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Comment on U.S. Bureau of Labor Statistics Employment Situation Report
Gad Levanon, VP of The Conference Board Labor Markets Institute
In June, employment increased by 4.8 million, with most of the gains coming from retail, leisure, and hospitality. The unemployment rate dropped to 11.1 percent, but the true rate, after adjusting for the misclassification error, is 12.3 percent. And for additional perspective: the number of jobs in the US is still almost 15 million below the February level.
The increase in jobs is simply due to the reopening of many states’ economies. The big question is whether the increase in employment will continue. About 35 states, including the three most populous ones, are seeing a rise in new COVID-19 cases. This resurgence could put a damper on the momentum. As a response to the recent surge, many states and localities are not lifting further restrictions, and some are reinstituting new restrictions such as banning indoor dining. Unfortunately, many of the hardest-hit industries are very labor intensive.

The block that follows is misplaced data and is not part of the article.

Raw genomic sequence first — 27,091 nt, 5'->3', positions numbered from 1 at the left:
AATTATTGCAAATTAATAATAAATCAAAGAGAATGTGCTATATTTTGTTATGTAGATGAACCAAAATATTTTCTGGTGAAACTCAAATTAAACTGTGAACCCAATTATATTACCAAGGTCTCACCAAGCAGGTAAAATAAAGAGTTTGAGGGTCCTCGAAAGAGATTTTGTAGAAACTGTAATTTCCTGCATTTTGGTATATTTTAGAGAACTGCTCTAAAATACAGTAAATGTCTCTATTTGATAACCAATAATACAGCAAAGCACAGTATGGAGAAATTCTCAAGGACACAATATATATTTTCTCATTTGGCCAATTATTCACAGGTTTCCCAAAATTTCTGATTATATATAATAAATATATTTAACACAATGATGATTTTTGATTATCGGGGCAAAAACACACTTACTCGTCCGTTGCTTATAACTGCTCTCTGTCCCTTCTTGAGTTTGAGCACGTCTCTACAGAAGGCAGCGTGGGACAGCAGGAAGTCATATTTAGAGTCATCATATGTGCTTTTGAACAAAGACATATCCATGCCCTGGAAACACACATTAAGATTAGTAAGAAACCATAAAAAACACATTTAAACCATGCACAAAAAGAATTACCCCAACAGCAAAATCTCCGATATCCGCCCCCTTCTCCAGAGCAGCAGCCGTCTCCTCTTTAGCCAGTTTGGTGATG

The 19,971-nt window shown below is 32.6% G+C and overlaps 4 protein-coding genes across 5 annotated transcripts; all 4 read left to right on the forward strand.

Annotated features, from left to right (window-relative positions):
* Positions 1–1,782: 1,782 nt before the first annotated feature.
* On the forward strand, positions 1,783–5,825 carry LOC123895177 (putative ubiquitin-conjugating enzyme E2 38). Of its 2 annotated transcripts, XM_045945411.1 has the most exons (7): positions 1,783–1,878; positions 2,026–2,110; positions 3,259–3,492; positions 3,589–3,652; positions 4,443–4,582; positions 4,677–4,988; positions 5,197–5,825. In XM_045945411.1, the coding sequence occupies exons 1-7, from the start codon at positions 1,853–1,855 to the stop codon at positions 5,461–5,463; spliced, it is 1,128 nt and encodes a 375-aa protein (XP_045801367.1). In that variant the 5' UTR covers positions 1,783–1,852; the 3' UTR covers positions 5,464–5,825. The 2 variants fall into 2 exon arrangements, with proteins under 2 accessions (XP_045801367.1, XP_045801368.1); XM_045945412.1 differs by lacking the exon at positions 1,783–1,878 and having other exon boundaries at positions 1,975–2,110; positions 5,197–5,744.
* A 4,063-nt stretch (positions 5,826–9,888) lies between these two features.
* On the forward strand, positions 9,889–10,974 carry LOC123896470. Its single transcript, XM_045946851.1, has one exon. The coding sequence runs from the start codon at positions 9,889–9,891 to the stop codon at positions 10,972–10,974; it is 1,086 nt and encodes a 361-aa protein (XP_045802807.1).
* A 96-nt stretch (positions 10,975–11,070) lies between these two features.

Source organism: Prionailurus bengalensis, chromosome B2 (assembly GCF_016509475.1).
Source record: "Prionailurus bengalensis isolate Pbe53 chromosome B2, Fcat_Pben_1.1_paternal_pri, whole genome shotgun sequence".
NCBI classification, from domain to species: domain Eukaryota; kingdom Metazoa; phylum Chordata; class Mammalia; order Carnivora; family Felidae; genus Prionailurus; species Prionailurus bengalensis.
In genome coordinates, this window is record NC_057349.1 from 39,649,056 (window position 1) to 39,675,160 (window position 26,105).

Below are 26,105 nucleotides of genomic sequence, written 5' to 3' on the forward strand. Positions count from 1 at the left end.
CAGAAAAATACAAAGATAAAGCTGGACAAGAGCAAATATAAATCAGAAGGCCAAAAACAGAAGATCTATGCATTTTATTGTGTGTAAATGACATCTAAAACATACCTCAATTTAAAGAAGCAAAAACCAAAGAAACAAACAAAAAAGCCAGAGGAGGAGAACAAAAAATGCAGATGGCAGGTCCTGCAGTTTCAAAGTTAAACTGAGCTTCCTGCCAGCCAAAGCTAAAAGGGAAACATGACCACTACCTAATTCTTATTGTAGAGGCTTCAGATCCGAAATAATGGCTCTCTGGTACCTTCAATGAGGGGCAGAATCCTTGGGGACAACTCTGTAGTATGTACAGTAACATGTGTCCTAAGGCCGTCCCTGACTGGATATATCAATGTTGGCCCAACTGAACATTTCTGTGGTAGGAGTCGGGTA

At the same time, layoff rates remain historically high. Americans filed 1.4 million new applications for unemployment benefits last week. On top of that, the large government stimulus – especially the unemployment benefits it provides – will mostly end in the coming month, and its future is uncertain.
In sum, the grim reality is that the unemployment rate may remain in the 11-15 percent range for the foreseeable future. In comparison, the unemployment rate after the Great Recession peaked at 10 percent for one month. The faster we realize this the more likely we are to avoid a second Great Depression.
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